Okay – for a technical explanation of why you may see this error on Windows XP (when trying to run a 16-bit program) read this. Frankly, the information on the page to which I just linked is all Greek to me – I have virtually no understanding of programming. However, I did encounter this error on Windows XP when I tried to play an ancient, 16-bit version of “Pacman”. I actually like this idiotic game, but, it kept either (1) not opening, or, (2) crashing during the game. I have played this, for years, on Windows XP (service pack 3), and never had a any sort of problems. Why this suddenly cropped up is a mystery, to me. The error message looked like this:
The linked page, above, is fairly long-winded and technical. To fix this problem, what you have to do – in short – is replace your existing C:\WINDOWS\system32\wow32.dll file with a hacked version. I tried this thing, and, my computer seems to have suffered no ill effects (and I run web and mail servers from Windows XP). You want to be very careful replacing this file because if, somehow, you manage to delete the thing your computer will not boot/run. So, be careful. And, this is not a file with which you can tinker when Windows is running – when it is the mounted file system. The linked page suggests having a “parallel installation” of Windows XP to get all of this done. I have no idea what this means – at all. In my case, I used a Linux live disc (Ubuntu 10.04) to make the required edit.
Download the hacked wow32.dll file
You can download the hacked wow32.dll file, in a zip archive, by clicking here.
Using Linux to fix the problem
As I’ve already mentioned, the wow32.dll file is essential to the operation of Windows XP and, therefore, can neither be deleted nor tampered with while the system is actually running. I don’t know what the writer is talking about, on the linked page, when he refers to a “parallel XP installation”. I replaced the existing wow32.dll file using a Linux live cd.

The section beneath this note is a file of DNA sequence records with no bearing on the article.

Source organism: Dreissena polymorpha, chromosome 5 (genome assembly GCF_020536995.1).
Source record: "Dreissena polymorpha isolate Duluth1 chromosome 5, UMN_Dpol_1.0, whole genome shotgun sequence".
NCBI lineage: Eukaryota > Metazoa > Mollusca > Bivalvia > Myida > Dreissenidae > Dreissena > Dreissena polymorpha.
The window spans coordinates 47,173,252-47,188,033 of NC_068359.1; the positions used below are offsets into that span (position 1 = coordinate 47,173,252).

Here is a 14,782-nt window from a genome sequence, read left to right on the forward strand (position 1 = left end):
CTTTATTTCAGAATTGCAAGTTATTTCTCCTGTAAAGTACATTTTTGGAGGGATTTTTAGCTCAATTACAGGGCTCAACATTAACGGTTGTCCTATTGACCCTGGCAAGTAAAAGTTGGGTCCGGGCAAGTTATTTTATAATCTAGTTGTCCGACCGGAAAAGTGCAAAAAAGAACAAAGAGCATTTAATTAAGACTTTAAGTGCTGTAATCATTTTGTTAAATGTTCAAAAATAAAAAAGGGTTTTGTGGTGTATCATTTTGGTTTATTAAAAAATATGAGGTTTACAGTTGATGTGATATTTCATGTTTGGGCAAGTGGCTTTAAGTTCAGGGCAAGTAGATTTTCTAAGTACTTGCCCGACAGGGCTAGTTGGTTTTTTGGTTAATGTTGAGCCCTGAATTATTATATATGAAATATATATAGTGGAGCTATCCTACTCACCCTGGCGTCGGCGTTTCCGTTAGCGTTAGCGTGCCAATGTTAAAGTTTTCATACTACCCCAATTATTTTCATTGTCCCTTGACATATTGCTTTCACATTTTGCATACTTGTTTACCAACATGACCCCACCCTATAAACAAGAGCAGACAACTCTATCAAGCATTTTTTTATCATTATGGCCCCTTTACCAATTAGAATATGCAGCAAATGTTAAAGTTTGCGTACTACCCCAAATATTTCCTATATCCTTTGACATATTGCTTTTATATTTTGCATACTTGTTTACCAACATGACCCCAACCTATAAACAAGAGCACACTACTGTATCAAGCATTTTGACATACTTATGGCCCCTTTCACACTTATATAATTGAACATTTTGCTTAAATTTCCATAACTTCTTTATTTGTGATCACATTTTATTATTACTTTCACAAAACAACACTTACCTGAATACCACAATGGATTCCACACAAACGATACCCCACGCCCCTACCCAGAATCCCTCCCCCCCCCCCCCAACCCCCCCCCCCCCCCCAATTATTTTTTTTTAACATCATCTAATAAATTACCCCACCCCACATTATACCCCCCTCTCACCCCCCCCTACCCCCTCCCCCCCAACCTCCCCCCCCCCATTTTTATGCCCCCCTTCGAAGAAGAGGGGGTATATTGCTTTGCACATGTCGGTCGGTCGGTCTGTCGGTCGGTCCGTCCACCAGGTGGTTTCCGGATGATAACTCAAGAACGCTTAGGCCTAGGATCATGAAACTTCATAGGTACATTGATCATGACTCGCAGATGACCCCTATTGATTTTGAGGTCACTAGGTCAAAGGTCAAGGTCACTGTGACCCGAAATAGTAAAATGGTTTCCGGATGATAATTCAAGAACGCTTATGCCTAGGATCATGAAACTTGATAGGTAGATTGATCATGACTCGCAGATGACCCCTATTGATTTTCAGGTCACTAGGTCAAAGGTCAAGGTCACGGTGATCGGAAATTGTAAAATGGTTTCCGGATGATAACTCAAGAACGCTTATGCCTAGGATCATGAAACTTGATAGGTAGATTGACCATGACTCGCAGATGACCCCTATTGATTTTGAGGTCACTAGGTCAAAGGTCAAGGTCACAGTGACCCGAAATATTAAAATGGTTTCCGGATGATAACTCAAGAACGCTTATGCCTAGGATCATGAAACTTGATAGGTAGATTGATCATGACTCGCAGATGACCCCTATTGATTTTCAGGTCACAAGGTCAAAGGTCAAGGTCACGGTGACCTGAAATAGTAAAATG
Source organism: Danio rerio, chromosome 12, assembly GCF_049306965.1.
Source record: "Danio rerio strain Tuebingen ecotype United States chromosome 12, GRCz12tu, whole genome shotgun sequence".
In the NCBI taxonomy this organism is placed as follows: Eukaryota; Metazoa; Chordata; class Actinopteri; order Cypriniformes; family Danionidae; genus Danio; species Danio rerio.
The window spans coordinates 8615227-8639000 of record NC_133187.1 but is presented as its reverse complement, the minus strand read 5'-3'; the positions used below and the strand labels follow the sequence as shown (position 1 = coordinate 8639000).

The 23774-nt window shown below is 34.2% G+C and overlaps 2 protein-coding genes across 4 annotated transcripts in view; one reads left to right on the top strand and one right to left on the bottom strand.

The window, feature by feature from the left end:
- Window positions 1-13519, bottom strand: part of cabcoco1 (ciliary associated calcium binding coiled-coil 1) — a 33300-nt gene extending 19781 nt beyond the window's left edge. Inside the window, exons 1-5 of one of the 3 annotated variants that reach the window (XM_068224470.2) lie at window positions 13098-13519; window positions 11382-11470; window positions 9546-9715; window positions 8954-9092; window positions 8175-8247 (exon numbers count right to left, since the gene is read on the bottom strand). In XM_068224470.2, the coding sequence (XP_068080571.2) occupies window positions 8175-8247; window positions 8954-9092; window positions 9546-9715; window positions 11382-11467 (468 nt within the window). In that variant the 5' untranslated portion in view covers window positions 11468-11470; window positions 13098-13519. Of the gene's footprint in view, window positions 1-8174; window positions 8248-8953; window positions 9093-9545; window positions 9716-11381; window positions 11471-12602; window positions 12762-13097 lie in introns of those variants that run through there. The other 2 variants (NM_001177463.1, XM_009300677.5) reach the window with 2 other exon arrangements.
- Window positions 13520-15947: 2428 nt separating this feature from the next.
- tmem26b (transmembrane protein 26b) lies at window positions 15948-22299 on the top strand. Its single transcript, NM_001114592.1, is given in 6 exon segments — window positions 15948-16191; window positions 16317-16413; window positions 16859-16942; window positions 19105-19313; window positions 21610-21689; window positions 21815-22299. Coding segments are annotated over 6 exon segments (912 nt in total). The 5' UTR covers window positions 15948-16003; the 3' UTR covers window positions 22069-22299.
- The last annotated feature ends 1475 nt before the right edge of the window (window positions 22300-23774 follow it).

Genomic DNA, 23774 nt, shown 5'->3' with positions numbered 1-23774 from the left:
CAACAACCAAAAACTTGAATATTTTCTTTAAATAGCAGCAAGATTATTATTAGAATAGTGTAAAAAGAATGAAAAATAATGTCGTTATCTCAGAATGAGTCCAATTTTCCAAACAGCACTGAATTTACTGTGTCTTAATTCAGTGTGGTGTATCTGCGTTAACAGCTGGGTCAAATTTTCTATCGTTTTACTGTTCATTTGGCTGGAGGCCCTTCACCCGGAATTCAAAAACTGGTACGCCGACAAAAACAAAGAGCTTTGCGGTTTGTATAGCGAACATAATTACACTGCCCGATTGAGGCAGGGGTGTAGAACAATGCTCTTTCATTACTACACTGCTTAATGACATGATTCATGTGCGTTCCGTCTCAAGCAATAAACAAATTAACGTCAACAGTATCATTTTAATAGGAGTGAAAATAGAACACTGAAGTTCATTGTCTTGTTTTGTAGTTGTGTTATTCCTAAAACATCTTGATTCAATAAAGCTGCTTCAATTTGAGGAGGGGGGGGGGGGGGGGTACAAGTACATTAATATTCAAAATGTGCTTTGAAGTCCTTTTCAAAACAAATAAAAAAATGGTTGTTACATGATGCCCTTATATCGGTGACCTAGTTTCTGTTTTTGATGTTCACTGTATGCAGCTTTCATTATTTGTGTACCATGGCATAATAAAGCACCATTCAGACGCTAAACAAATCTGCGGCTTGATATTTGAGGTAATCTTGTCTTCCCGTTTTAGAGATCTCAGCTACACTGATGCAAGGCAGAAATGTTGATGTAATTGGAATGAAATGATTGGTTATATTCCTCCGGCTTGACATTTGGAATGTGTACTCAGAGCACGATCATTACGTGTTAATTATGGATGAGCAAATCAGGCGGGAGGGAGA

This portion assumes that you have a familiarity with basic Linux, shell commands and that you have a Linux live CD. As I said, I used Ubunut 10.04. The paths I am using are for the purposes of demonstration, only. Actually, if you know anything about Linux you probably already know how this would be done. Maybe the following could help someone – I don’t know:
- From your Windows XP installation, download the new wow32.dll (on XP) and extract it to your Desktop (or anywhere where you can find it)
- Unzip the archive and, again, place the .dll file where you can find the thing
- Put a Linux live CD in your computer and boot into “live” mode
- Become the root user. If you use Ubuntu you’ll have to type the following to create a password for the root account:
12sudo passwd rootsu root
- As the root user, you can now mount the target hard drive. I create a folder on the live Desktop called “sda” – but it can be called whatever you like:
12cd /home/ubuntu/Desktopmkdir sda
- Now, you will have to determine the device name of your target drive – usually it’s sda1, sda2, or, sda5. Mount the filesystem:
1mount /dev/sda1 /home/ubuntu/Desktop/sda
- Now, navigate to your system32 folder and – I would recommend – rename your existing wow32.dll file to wow32.dll.bak.
12cd /home/ubuntu/Desktop/sda/WINDOWS/system32mv wow32.dll wow32.dll.bak
- Now, navigate to wherever you’ve downloaded the replacement wow32.dll file and copy the thing to your system32 directory – something like this:
12cd /home/ubuntu/Desktop/sda/Documents*and*Settings/Username/Desktopcp wow32.dll /home/ubuntu/Desktop/sda/WINDOWS/system32
Reboot and you should stop seeing the error when running 16-bit applications – that’s it.